The Palestine war of 1948 was disastrous. Neither the volunteers who came to the country from the Arab world, nor the Arab states’ armies that intervened in May 1948, well after much of the Zionist ethnic cleansing plan had been put into action, managed to save much.
Once the fighting stopped 78 percent of Palestine had fallen to the Zionists, and became the “State of Israel.” After fierce fighting around Jerusalem, the Jordanian army held on to the West Bank, and Egypt held the Gaza Strip, which together formed the remaining 22 percent of Palestine.
Battir itself was not occupied, although all the villagers fled under heavy fire from Zionist forces on the opposite slopes. The village ended up right on the front line when the armistice lines were drawn. Israel wanted to control the entire Jerusalem-Jaffa railway, which it mainly did, except for the small sector which runs through Battir’s valley.
A special proviso in the armistice agreement drew the line two hundred yards east of the railway, thus cutting the village almost in half. This was meant to allow Israel to use the railway and to provide a corridor for its protection, but at the same time it allowed the village inhabitants to reach their lands beyond the demarcation line on the Israeli side. This was an unusual overlap which caused serious problems. About 15 village houses and the school ended up on the Israeli side, but two gates in the barbed wire allowed people to cross either way and to reopen the school under the Jordanian administration following the unification of the West Bank with East Jordan in 1950. Nevertheless, several villagers crossing the barbed wire to reach their property were shot dead by Israeli patrols.
For the villagers who had spent months sleeping in fields as refugees, or dispersed further away, returning to the village after the armistice was a great relief. But nothing was the same. Now we were cut off from Jerusalem, the city which had been our lifeline to any services not available in the village, as well as the main market for our produce.
The armistice line became like a wall concealing an alien, hostile and inaccessible world, where before there had been an environment of gracious Arab villages enjoying ties of kith and kin that we had taken for granted and whose end we could not have imagined.
The village of al-Walaja had lain across the valley on the other side of the railway line, close enough that Battir’s people could watch al-Walajah’s coming and goings, hear people calling to each other, and even hear their wedding celebrations. Similarly, al-Qabu lay just to the south and tens of other villages to which we were linked lay beyond our line of sight. Many ended up deserted and in enemy territory.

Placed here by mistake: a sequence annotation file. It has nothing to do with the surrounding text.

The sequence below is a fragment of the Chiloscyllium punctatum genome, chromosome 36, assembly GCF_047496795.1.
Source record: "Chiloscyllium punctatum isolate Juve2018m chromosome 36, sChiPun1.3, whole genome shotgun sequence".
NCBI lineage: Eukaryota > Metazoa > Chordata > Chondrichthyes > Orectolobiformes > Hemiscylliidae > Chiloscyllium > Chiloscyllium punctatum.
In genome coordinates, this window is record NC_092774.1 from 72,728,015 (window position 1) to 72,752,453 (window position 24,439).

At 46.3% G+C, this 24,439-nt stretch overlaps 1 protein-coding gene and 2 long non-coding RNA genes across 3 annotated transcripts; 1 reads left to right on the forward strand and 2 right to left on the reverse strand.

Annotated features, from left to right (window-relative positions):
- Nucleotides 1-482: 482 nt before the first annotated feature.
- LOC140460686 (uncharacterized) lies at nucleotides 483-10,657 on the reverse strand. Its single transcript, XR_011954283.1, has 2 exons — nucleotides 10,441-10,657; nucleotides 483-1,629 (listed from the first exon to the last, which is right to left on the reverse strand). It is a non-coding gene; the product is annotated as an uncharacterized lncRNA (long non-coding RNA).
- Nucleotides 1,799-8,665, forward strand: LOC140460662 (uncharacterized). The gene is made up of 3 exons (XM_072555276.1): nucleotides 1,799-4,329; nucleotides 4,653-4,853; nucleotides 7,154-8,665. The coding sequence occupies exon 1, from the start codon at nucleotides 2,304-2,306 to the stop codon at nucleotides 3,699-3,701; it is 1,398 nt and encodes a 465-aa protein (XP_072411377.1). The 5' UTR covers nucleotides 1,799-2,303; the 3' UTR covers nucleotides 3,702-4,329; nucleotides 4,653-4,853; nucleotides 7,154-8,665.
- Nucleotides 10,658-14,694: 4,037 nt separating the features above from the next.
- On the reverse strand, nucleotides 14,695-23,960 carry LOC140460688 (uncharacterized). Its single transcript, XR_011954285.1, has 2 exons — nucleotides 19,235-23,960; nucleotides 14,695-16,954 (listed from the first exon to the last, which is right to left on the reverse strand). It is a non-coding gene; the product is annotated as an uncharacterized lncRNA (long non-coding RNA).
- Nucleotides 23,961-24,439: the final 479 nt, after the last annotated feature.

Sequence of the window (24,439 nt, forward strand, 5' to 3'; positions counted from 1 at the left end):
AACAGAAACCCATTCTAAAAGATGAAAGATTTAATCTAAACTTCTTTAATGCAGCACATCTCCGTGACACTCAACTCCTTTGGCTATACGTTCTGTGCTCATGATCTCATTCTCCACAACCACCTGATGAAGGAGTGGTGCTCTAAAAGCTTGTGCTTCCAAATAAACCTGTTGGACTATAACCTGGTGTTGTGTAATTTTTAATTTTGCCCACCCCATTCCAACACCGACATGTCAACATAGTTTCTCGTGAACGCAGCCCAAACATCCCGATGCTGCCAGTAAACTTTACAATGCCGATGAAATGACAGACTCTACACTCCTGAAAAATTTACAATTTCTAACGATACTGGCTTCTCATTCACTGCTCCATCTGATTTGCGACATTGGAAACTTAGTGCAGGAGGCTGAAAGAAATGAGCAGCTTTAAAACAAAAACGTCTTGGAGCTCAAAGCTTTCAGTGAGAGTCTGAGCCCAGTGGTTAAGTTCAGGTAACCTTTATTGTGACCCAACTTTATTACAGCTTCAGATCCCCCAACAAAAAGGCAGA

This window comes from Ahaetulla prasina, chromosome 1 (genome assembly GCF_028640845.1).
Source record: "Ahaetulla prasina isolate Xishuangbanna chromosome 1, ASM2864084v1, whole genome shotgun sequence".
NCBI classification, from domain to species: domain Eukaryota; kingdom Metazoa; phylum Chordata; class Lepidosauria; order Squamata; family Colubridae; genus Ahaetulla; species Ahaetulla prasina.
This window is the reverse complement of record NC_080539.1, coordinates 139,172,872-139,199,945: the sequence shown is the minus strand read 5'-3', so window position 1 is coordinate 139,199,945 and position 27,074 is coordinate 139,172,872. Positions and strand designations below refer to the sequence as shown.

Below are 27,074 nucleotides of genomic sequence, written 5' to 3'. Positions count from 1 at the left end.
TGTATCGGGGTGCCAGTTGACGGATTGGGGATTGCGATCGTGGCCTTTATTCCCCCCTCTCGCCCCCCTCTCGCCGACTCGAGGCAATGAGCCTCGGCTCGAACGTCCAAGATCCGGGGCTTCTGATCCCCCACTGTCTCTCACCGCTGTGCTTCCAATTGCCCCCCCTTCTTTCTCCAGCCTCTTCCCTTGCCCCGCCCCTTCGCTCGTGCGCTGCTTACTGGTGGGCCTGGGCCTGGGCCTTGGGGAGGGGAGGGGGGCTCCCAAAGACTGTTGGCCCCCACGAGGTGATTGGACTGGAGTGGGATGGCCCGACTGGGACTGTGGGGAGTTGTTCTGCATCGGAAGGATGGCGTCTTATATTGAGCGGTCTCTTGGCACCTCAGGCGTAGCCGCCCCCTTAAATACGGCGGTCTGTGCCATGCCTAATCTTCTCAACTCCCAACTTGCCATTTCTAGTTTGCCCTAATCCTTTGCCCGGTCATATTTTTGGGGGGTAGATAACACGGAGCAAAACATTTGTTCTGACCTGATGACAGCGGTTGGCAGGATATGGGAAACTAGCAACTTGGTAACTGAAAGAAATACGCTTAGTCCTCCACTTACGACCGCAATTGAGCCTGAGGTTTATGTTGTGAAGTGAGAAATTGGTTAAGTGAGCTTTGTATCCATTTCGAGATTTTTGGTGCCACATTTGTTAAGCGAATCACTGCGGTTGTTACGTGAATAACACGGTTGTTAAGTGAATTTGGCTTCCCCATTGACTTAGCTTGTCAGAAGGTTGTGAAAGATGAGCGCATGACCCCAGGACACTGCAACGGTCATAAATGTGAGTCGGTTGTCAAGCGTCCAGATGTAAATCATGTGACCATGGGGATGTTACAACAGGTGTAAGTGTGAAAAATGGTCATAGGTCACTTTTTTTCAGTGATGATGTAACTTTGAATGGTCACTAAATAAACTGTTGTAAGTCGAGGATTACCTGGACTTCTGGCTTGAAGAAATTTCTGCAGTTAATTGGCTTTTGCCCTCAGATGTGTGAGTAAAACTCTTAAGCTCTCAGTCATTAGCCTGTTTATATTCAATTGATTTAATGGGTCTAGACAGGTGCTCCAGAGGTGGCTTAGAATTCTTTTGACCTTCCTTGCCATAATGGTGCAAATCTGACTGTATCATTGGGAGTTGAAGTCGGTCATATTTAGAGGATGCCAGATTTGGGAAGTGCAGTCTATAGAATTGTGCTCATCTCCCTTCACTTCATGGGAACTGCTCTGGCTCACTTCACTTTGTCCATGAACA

Instead of hearing the ordinary sounds of al-Walaja, after the war, we watched with dismay as the Israeli army blew up the deserted houses, as it rushed to eliminate any trace ofPalestinian existence. One after another, we would see a house disappear in a cloud of dust and seconds later we would hear the loud explosion. This went on until the entire village was destroyed. (Some of the destroyed town’s inhabitants built a new village across the valley from the original site and this new village bears the name “al-Walaja” today).
Nor did the armistice provide much safety. Beyond the barbed wire, people had to move with extreme caution. Israeli patrols repeatedly arrested farmers, led them deeper into the occupied territory and then executed them. Villagers took great risks searching night after night in dangerous terrain until they recovered the bodies. The Israelis also made incursions deep into Arab-held territory with terrible tolls in death and destruction. Husan village a few miles south of Battir, and Nahalin experienced such attacks as did neighboring Beit Jala.
Villagers traveling early to market were also ambushed; one night I woke up to shrieks and wails to find that my sister Zahiyya had been brought home soaked in blood. Caught in one of these ambushes, she had been shot in her upper leg. She survived despite heavy loss of blood and no proper medical care.
When we returned to the village after the armistice, every house had been ransacked and emptied of its contents. Even doors and windows had been removed. Slowly we managed to replace and rebuild many of these things but there was much that was irreparable; we could not rebuild the same community atmosphere. That was lost forever.
But we are thankful that Battir, unlike hundreds of other Palestinian villages, did survive the Nakba — the catastrophe. That was only a respite. In 1967, it fell under Israeli occupation along with the rest of the West Bank and the Gaza Strip. Forty-one years later, Battir is drowning in a sea of Israeli settlements and lies virtually cut off from what is left of its Palestinian environment by Israel’s relentless construction of settler roads and apartheid walls.
I was there last in the summer of 1966 spending my usual summer leave with my family. The 1967 occupation shut me out until I managed a brief visit in 1997, 36 years later. There was little that I could recognize and I have not been back again
Hasan Abu Nimah is the former permanent representative of Jordan at the United Nations. This article first appeared in The Jordan Times and is reprinted with the author’s permission.
Source: Electronic Intifada